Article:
Enterprise 2.0: Case Studies Part II

Today started out with another panel — seems to be the more common format for breakout sessions here rather than individual speaker. I was a few minutes late and came in on someone from a vendor that I hadn’t heard of talking about his product, then Joe Schwartz of WebEx took over to talk about how they’re doing Enterprise 2.0 internally using their own technology. Because they have large operations in China, they need to be able to collaborate across a wide geography, for which their using their core web conferencing/desktop sharing product, but also leveraging blogs, podcasts, RSS feeds and other mechanisms in their outward-facing marketing. He also mentioned how they use social networking in the sales organization using tools like LinkedIn and Visible Path.

Because of the nature of their business and the fact that so much of their business is sold remotely, their sales force is really focussed on enhancing their virtual presence and touch-points. This is the first time that I’ve really heard about how social networking can make a difference for the sales side of the house; most case studies focus on inward-facing projects and people, or on the customer community in a post-sales scenario. They use a tool called SalesGenius, integrated with their CRM, to help with this; in fact, since it’s a hosted service, the sales department started it on a trial basis without IT even knowing about it. Even now, there’s no IT involvement, and a relatively low monthly cost gave them almost an immediate ROI.

Next up was Jeff Herrmann of Manning & Napier, an investment management firm, about how they implemented blogs and wikis internally using the SocialText platform. They already had a fairly collaborative culture, especially in their analytical team, but they had a problem with just capturing and retrieving knowledge (in part because of the relatively high turnover in personnel that is endemic in the industry), with communicating information between departments, and with facilitating virtual and asynchronous discussions. Funnily enough, he found it easy to get buy-in at the bottom (people who probably weren’t being heard, and saw this as an opportunity) and the top (executives who had the vision to understand how social networking could make their business work better), but said that he’s still working on the middle. And surprisingly, the most prolific blogger in the firm is the 71-year-old chairman.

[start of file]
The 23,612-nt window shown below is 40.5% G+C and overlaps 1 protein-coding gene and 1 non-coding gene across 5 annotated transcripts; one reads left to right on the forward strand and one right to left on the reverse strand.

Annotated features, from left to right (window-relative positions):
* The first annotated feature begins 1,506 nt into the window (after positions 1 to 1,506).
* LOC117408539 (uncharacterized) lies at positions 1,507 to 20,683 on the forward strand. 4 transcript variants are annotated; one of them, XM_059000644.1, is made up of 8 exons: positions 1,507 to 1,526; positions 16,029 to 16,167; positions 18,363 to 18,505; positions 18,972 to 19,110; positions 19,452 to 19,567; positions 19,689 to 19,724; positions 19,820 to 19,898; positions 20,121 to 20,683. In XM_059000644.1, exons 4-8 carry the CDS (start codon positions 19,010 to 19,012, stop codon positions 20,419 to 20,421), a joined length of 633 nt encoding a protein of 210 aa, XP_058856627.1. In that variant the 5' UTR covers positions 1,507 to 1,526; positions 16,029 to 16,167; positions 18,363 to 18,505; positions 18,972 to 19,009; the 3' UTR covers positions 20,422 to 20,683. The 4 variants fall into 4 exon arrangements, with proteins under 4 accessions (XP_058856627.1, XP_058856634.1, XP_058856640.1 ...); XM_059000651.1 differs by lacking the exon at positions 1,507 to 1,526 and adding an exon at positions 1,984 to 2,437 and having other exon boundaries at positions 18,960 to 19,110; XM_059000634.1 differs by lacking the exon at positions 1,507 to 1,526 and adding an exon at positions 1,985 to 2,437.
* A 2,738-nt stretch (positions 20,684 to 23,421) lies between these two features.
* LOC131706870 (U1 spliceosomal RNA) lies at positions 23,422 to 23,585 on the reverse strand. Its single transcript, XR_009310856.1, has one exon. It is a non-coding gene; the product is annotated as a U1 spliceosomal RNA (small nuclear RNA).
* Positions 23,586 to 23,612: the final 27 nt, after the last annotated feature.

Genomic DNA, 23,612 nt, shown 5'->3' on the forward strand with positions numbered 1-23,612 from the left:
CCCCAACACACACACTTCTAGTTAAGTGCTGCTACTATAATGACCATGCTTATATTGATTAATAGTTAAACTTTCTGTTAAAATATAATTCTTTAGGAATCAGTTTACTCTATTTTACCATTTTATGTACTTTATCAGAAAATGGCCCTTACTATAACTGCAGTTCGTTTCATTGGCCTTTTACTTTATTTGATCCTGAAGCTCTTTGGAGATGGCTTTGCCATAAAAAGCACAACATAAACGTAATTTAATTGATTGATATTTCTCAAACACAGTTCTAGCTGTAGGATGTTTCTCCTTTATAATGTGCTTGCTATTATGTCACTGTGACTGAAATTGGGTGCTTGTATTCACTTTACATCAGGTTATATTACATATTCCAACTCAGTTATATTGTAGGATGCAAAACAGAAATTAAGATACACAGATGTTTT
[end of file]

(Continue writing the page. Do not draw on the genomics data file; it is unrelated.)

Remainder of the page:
We then heard from Maria Barnum of Bank of America on how they’re using RSS to distribute information out to their branch network: this is one-way notifications of everything from weather alerts to fraud notices, and used to be done by faxing or remote printing. They’re using a blog tool to publish information, since RSS is built right in, and categories allow for easy filtering of the feeds by region and role. They use a small RSS reader that sits in the system tray that alerts the user when a new item is available; essentially, they’ve created an alternative to email for distributing this type of information, which is a pretty interesting application for RSS. They use ActiveDirectory to determine that information and push specific feeds to specific people; I’d love to hear more about how they do that, since that’s an essential part of using RSS technologies in some enterprise applications. Someone asked what blog and reader technology that they are using, and Barnum said that she was not allowed to do product endorsements; I don’t think that the conference organizers intended that she not even mention the product name (after all, the previous speaker mentioned SocialText explicitly).

I consider RSS to be the next big thing in information distribution, and I’m actively paring down my email newsletter subscriptions (which I almost never read) in favour of RSS subscriptions, which assures that my email address isn’t getting spammed. I also think that RSS needs to be used much more heavily to deliver alerts and other information from enterprise applications: it provides a standards-based way to send out information that can be consumed on a variety of platforms.

4 thoughts on “Enterprise 2.0: Case Studies Part II

  1. Re Bank of America – I can name their products for you. 🙂 They’re using NewsGator Enterprise Server, combined with a desktop notification app also from NewsGator.

  2. Excellent, thanks. I haven’t used NewsGator for a while because of some functionality that I really need (like being able to generate my blogroll from a subset/folder of my subscriptions), but I’ll definitely check out the desktop notification app.

  3. Sandy – you can definitely generate a blogroll from a subset of your subscriptions in NewsGator Online…you need to go to the “Edit Locations” area of the site, create a new location (call it whatever you like), edit the list of subscriptions that are in that location, and then configure your blogroll script. If you need some help, the support guys can walk you through it…thanks!

  4. Greg, I may give that another try. I looked at it in the past, and didn’t like having to go through two steps: add the subscription while putting it in a folder, then going to the locations area and adding it to a location. I don’t want to use auto-add, since I drive three different blogrolls out of my subscriptions, all with different content. I also find Newsgator a lot slower than Bloglines or Google Reader, with an inordinate number of screen refreshes going on on the classic version, or even less speed on the new beta version. Since I’m in my feed reader many times each day, and spend quite a bit of time in there, speed is pretty important.

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